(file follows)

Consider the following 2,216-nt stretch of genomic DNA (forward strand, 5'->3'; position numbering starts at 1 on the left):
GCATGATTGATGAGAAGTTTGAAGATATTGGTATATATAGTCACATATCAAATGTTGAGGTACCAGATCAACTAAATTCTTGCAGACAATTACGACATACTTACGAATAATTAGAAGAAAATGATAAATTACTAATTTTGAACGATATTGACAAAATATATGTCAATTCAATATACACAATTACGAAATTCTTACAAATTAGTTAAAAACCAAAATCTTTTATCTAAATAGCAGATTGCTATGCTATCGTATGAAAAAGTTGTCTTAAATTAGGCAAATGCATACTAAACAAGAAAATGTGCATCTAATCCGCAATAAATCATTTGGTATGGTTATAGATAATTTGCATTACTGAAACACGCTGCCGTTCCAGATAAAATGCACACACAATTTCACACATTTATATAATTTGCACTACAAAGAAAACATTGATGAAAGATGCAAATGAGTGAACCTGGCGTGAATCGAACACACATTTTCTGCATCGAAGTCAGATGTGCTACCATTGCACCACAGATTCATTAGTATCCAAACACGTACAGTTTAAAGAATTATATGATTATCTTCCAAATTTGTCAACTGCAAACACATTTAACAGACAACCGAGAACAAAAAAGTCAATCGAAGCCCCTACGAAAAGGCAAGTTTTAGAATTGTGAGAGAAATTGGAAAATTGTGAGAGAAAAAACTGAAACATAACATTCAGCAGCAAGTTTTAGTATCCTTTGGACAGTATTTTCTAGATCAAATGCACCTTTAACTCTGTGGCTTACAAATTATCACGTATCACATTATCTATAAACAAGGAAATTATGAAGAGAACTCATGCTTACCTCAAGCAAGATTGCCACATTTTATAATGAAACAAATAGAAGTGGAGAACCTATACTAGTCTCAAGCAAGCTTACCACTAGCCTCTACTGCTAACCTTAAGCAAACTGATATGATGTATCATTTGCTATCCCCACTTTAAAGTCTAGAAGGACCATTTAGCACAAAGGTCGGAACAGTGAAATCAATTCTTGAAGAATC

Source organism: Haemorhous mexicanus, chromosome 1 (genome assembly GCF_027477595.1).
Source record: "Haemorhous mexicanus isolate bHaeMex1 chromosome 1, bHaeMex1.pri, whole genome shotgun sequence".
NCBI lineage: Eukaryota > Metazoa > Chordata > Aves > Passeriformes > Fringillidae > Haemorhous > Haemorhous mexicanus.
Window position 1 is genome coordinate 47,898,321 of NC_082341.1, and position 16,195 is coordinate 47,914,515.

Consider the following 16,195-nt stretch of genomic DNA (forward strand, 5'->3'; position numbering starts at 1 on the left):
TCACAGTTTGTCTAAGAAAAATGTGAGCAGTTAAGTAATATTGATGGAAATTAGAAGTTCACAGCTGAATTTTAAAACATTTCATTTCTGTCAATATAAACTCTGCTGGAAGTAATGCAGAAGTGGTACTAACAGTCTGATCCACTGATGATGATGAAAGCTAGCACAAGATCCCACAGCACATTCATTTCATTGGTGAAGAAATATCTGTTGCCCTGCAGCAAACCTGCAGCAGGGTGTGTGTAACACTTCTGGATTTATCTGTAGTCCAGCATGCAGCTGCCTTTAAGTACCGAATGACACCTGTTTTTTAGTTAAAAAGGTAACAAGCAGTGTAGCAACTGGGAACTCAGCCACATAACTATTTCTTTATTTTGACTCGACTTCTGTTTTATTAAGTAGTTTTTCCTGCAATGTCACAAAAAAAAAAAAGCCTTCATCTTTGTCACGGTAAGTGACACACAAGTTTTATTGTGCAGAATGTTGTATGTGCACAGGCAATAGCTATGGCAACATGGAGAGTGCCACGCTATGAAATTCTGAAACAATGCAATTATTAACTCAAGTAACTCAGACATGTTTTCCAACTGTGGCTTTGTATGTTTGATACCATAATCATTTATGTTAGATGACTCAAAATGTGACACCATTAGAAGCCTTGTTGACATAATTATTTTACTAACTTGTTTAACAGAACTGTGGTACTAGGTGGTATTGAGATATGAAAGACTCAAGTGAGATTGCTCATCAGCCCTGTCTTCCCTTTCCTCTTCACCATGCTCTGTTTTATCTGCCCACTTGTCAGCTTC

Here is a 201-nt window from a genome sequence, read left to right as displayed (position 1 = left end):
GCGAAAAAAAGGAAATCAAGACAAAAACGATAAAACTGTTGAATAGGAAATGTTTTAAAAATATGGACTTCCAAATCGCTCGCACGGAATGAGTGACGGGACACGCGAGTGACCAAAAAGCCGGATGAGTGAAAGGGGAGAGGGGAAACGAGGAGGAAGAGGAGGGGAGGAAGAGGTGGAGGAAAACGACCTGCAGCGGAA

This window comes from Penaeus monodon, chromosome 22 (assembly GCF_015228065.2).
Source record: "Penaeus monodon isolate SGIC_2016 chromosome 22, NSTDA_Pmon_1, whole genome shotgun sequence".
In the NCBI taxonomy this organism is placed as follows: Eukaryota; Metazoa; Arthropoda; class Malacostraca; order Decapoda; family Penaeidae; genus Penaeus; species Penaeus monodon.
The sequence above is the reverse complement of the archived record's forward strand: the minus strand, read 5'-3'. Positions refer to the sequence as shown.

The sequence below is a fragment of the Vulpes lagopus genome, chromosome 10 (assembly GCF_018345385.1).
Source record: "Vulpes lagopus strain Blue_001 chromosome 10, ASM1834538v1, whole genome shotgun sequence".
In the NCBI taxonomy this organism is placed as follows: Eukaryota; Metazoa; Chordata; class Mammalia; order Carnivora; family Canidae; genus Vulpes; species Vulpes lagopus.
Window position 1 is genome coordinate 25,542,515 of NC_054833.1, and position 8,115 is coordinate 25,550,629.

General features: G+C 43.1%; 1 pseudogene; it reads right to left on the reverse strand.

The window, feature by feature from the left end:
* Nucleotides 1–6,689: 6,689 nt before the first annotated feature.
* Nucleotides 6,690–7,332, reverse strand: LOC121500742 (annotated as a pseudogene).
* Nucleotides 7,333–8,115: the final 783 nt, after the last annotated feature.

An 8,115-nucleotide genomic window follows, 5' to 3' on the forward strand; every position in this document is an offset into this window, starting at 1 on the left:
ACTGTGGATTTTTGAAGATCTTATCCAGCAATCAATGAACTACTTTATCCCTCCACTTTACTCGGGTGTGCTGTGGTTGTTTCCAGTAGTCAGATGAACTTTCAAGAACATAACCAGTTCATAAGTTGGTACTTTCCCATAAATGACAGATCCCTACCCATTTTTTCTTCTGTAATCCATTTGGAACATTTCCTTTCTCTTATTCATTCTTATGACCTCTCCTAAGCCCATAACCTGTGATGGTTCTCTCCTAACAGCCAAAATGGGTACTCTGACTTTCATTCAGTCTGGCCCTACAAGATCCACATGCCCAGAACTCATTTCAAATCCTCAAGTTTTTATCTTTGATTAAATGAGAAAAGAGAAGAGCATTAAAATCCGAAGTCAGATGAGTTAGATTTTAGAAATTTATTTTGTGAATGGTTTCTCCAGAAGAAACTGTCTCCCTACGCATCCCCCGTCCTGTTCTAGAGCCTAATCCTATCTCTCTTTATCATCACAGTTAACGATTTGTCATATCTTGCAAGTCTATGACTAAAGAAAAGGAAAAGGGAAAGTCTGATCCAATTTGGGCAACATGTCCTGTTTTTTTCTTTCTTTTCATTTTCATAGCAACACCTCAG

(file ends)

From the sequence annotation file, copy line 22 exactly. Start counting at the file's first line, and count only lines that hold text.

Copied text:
* Nucleotides 6,690–7,332, reverse strand: LOC121500742 (annotated as a pseudogene).